Saturday , December 10 2022
Home / BLOGS / AVIATION: Recovery after

AVIATION: Recovery after

AVIATION DIGEST | JARED KALERA | As we discuss the recovery process of the aviation industry after COVID-19, we need to have in mind what the pandemic has done to Aviation and the different sectors of aviation business.

In Aviation we have passenger – both Business and leisure travel,  then cargo – corporate/ private and military. As far as it goes, Cargo services have had it going.

But with thousands of crafts around the world grounded and some airlines crumbling, how will recovery look like?

First we should remember that aviation is a business of marginal profit and requires top notch skills to get the milk out of the sophisticated cow. Due to the immense expenses involved in running the business ,it becomes hard to break even. Unnecessary self aggrandizement of top executives at the deprivation of an airline  will only debilitate the situation.

Secondly we need to know that most travellers are leisure flyers and thus  will not travel because they have not been making money to save for those tickets. The tourist resorts in the meantime have been the last places to be opened ,hence travel by them is just catching up.

Business travellers will however move but also on a small scale because the world has become a small community with technology allowing meetings by Skype , zoom , conference calls, remote workstations. Distribution chains and networks or Virtual teamwork, rendering travel an unnecessary expense. Even if the Business people travelled most likely to revamp their businesses after corona, they will not fly the extravagant First or business classes offered by airlines. They  travel out of absolute necessity. Therefore the Business lounges which bring good revenue to airlines will largely remain empty for the time being.

The other factor is the difference between Long Haul Narrow Vs Long Haul Wide Body crafts. Examples of the former being the A320s,737s and Bombardier models and the latter being the A380s,A350s,A340s, Boeing 747s,777 and 787s.

Because countries had closed their boarders, inter state travels have been very low rendering the wide body crafts bad for Business in the interim. These wide body crafts make good profits for airlines if they fill up . Smaller point to point crafts have been  the way to go for airlines initially because internal and regional travel will commence. However there is a catch: Airlines must put good incentives and models to attract scared passengers. Trips no more than 500 kilometers are  driven by many in their cars.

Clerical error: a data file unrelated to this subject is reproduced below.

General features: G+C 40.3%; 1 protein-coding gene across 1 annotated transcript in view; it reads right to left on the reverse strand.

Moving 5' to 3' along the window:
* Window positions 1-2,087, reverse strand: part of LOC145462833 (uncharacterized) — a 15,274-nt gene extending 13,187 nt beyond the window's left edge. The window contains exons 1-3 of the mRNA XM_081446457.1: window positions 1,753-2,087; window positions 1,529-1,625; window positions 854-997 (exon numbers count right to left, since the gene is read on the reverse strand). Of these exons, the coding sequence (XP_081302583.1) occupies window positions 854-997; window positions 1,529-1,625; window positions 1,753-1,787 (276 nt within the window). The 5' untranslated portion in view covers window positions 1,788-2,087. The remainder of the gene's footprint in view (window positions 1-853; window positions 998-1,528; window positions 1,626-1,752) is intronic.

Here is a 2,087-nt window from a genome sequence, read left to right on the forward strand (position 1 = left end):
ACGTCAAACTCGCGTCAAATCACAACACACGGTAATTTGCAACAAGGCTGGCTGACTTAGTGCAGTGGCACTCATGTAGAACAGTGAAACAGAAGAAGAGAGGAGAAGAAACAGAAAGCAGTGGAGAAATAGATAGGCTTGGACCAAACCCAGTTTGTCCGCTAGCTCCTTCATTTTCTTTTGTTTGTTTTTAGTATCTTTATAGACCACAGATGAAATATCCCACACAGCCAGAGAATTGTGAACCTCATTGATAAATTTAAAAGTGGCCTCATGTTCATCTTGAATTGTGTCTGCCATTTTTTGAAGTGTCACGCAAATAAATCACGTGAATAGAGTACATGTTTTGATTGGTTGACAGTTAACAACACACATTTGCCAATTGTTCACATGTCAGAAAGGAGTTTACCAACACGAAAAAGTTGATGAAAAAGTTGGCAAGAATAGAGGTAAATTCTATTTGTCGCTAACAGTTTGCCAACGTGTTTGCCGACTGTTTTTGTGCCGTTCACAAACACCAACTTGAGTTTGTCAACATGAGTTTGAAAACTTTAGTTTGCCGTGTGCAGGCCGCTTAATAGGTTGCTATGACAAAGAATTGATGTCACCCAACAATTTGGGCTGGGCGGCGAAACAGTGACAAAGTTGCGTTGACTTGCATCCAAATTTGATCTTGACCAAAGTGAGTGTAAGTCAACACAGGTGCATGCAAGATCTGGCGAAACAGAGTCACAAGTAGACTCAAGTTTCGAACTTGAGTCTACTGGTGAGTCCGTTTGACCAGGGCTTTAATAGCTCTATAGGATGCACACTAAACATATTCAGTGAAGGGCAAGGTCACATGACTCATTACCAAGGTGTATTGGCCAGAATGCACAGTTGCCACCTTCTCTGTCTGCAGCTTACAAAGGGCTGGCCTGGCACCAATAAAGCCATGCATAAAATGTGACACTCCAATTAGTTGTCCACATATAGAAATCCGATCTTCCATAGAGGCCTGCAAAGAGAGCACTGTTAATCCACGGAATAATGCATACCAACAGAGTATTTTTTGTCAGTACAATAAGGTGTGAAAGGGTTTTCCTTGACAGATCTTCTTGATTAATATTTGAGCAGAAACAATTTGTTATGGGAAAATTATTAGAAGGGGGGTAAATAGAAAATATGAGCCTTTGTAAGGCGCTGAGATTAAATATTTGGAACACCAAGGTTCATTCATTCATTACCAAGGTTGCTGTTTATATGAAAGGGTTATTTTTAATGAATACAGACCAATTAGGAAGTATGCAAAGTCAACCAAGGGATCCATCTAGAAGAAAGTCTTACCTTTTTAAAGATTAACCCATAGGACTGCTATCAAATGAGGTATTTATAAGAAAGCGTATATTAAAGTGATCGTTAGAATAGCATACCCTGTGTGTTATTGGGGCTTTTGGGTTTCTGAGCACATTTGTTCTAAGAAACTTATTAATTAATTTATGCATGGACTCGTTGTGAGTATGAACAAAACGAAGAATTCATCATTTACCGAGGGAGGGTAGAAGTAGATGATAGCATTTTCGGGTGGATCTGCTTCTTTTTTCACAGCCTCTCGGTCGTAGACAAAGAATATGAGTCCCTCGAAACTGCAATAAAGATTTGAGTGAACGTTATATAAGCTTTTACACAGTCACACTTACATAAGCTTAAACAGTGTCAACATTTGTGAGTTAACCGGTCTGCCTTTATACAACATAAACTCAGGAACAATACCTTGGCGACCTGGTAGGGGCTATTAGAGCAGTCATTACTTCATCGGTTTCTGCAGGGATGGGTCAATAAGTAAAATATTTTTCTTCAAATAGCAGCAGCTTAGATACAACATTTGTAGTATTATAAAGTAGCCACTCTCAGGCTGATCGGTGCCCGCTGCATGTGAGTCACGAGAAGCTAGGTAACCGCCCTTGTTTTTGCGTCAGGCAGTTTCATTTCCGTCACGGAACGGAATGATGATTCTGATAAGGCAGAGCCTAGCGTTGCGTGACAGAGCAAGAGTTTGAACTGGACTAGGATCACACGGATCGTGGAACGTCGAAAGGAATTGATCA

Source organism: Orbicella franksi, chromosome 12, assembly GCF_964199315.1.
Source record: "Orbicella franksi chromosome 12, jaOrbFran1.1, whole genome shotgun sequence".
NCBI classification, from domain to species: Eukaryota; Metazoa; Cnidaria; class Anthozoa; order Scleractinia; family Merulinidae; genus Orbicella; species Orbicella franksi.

Airlines during the lockdown period have had to strategize and restructure their business models to look at tertiary Airports and copy low cost airline models. Price sensitive leisure travellers have to be convinced.

As it transpires ,with the Oil prices dangerously rising internationally airlines find themselves between a rock and a hard place ,trying to lure passengers while keeping tickets high . This leads to airlines cutting on other expenses including  remuneration for personnel.

Airline managers have history to learn from. The 9/11, SARS, 2008 Economic Crash, and the 737 Max events all have learning experiences that can guide them. If an Airline places it’s attention on Shareholder and Equity values instead of  Comfort of Customers and employees, then their energies  will be misplaced. They should bring together managers, unions, and employees to have one common goal.

A wait and see attitude is as dangerous. While planes are grounded, it’s the time to strategize on survivability, changing the mission, operations, sales approach, and convincing the customers to the new offers and plans.

Finally , government bailouts and loan acquisition may be the last resort. Not all governments are ready to give bailouts to struggling airlines. The same applies to banks which will most likely dread granting loans in such uncertain times.

Bailouts and loans will not rescue an airline if no proper models and pay back plans which reflect the limitations of new plans are properly thought out.

The good news is that the market has grudgingly begun to look up with many airlines ordering for new crafts including taking the wide body A380s and the good old Queen of the skies ,the 747s  out of retirement.

It’s all a complicated ball game that has many inter dependent factors . In the meantime , airline CEOs have had to scratch their heads in the face of the widest shutdown of the world in as many years not made any better by the war in Ukraine which has fundamentally  affected the globe.


Jared is an aviation researcher and trained motor rally safety official. He is the General Manager Legal Compliance and Human Resource, Muttico Technical Services Ltd and co director at Amputee Self Help Network Uganda.





Leave a Reply

Your email address will not be published. Required fields are marked *